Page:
Neither Snow Nor Rain Nor Heat Nor Gloom—Nor Politics?

The Fireside—News and Views from The Living New Deal

Neither Snow Nor Rain Nor Heat Nor Gloom—Nor Politics?

During the Great Depression, struggling artists got work through federal art programs creating public art that reflected America to itself. The 1,200 murals they painted in post offices around the country often portrayed hard work, determination and confidence—values meant to encourage Americans through hard times. As post offices are sold and these murals vanish from view, Americans’ determination and confidence are being tested, as is the U.S. Postal Service’s ability to deliver the 80 million mail-in ballots expected to be cast in next month’s election on time—potentially disqualifying them. Chiseled in granite on New York City General Post Office is this promise, “Neither snow nor rain nor heat nor gloom of night stays these couriers from the swift completion of their appointed rounds.” It makes no promises about politics.

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“Mail Transportation” (1938) by Fletcher Martin, San Pedro, California, Post Office.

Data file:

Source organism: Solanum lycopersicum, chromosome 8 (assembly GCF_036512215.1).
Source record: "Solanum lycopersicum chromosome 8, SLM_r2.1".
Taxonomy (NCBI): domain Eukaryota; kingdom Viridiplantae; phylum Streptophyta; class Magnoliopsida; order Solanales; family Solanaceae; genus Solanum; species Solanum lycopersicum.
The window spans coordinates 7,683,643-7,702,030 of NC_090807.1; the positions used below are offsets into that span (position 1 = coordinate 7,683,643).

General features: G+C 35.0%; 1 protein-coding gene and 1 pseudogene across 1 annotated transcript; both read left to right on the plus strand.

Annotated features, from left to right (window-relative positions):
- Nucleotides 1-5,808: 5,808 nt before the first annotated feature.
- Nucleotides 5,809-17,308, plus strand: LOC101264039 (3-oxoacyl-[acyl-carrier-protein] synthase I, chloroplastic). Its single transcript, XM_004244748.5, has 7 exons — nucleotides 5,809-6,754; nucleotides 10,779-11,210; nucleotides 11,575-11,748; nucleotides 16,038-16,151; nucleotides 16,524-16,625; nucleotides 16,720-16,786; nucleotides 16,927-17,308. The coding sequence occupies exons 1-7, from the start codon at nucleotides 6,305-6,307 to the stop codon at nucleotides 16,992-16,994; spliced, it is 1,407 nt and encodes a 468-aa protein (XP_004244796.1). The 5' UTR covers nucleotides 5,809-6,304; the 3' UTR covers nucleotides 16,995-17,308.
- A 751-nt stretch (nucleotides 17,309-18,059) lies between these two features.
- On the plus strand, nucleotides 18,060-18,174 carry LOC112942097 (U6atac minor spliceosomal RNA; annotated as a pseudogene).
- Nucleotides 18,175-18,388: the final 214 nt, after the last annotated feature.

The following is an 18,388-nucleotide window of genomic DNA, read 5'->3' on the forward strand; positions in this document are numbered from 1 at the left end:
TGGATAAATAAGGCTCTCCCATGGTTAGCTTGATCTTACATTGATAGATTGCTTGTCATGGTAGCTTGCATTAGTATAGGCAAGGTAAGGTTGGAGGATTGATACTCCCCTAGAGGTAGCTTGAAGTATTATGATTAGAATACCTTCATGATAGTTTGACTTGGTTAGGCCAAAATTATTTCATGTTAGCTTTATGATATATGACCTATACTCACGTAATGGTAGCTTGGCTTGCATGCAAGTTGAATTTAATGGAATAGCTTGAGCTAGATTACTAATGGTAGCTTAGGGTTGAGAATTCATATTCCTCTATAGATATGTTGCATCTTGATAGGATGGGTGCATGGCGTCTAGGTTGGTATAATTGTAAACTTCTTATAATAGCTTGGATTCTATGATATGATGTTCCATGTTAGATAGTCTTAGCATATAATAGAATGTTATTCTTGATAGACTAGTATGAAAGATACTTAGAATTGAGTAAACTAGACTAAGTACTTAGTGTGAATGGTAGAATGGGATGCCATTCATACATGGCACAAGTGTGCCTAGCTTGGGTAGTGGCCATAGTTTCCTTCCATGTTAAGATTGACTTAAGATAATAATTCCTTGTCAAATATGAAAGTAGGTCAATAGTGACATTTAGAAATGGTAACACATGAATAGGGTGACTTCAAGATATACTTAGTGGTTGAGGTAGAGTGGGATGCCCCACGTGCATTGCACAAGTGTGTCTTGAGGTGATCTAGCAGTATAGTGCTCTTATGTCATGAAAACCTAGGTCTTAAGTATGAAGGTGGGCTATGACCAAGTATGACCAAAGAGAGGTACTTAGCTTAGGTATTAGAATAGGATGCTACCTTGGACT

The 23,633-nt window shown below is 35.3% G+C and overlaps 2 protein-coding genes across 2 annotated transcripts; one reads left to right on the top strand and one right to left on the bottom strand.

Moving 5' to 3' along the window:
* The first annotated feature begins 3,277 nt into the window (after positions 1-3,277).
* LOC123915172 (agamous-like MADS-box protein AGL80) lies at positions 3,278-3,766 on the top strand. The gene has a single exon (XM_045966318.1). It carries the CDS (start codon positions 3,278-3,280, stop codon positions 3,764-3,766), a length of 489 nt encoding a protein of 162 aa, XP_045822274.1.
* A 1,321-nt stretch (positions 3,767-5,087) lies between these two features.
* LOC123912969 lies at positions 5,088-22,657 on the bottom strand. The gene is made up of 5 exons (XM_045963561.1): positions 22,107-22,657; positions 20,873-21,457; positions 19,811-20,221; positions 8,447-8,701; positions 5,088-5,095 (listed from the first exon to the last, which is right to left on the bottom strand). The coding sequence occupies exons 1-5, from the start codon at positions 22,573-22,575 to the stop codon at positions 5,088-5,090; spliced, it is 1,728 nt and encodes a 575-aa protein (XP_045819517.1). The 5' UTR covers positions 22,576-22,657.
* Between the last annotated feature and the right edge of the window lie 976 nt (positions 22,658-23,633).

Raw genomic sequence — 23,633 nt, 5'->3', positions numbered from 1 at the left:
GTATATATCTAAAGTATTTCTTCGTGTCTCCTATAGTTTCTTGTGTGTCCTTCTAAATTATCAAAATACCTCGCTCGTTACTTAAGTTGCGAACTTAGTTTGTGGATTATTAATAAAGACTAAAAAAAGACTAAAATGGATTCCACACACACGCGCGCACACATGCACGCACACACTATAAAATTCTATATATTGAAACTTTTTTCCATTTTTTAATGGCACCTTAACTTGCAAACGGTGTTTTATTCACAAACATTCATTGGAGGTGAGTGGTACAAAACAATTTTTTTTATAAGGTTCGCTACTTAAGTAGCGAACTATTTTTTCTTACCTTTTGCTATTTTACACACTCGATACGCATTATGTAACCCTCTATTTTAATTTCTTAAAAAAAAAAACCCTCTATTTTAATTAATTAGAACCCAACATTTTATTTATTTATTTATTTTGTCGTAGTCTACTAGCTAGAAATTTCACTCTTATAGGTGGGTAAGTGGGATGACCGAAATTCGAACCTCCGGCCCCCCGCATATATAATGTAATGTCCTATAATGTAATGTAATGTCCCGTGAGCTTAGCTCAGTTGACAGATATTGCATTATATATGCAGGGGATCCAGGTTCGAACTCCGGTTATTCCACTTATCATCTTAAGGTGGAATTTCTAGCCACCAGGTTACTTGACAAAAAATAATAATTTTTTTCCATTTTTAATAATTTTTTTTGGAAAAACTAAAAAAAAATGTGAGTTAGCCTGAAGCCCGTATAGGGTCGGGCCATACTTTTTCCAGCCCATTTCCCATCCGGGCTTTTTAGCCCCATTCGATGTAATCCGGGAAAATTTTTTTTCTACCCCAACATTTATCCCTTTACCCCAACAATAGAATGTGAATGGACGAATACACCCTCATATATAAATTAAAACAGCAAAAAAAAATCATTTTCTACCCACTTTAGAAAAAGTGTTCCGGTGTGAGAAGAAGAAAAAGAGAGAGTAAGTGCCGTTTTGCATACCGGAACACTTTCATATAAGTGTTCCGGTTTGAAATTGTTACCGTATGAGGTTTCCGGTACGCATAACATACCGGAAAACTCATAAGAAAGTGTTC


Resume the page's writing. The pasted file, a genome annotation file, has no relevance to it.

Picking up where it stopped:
Vulnerable New Deal Art and Sites

The following is a partial and ever-changing list of New Deal art in need of preservation.

"Rational Medicine"

George Washington High School Arnautoff Murals

UCSF Campus Zakheim Mural 

Luverne, Alabama Post Office Mural 

WPA mural at the Memorial Hall at the University of Kentucky in Lexington

Natick MA Post Office mural 

Jeanerette, Louisiana Post Office

Father Junipero Serra Sculpture – Ventura CA

Post Office Mural – Madison FL

Post Office Mural – Medford MA

Post Office Mural – Jackson GA

Post Office Mural – Rhinebeck NY

More Than Just Pretty Pictures

The Fireside—News and Views from The Living New Deal

More Than Just Pretty Pictures

Gordon Parks. Credit: Toni Parks, The Gordon Parks Foundation

Gordon Parks’ work epitomized the black-and-white photography of the Depression era. He joined the Farm Security Administration in 1942—the agency’s only black photographer. He chronicled African Americans’ everyday lives, poverty, racial injustice, and the struggle for civil rights. Parks died in 2006 at age 93, but continues to inspire a new generation of photographers documenting these turbulent times. Reflecting on Gordon Parks, the Brooklyn-based photographer Andre D. Wagner recounts, “The camera in my life started to make sense when I thought about it the way Parks did: I could use it as a weapon.” “Photography became more than just pretty pictures—it was a way to be defiant and to speak about society.” Watch Wagner’s video essay “On Being a Black Photographer.” (4 minutes).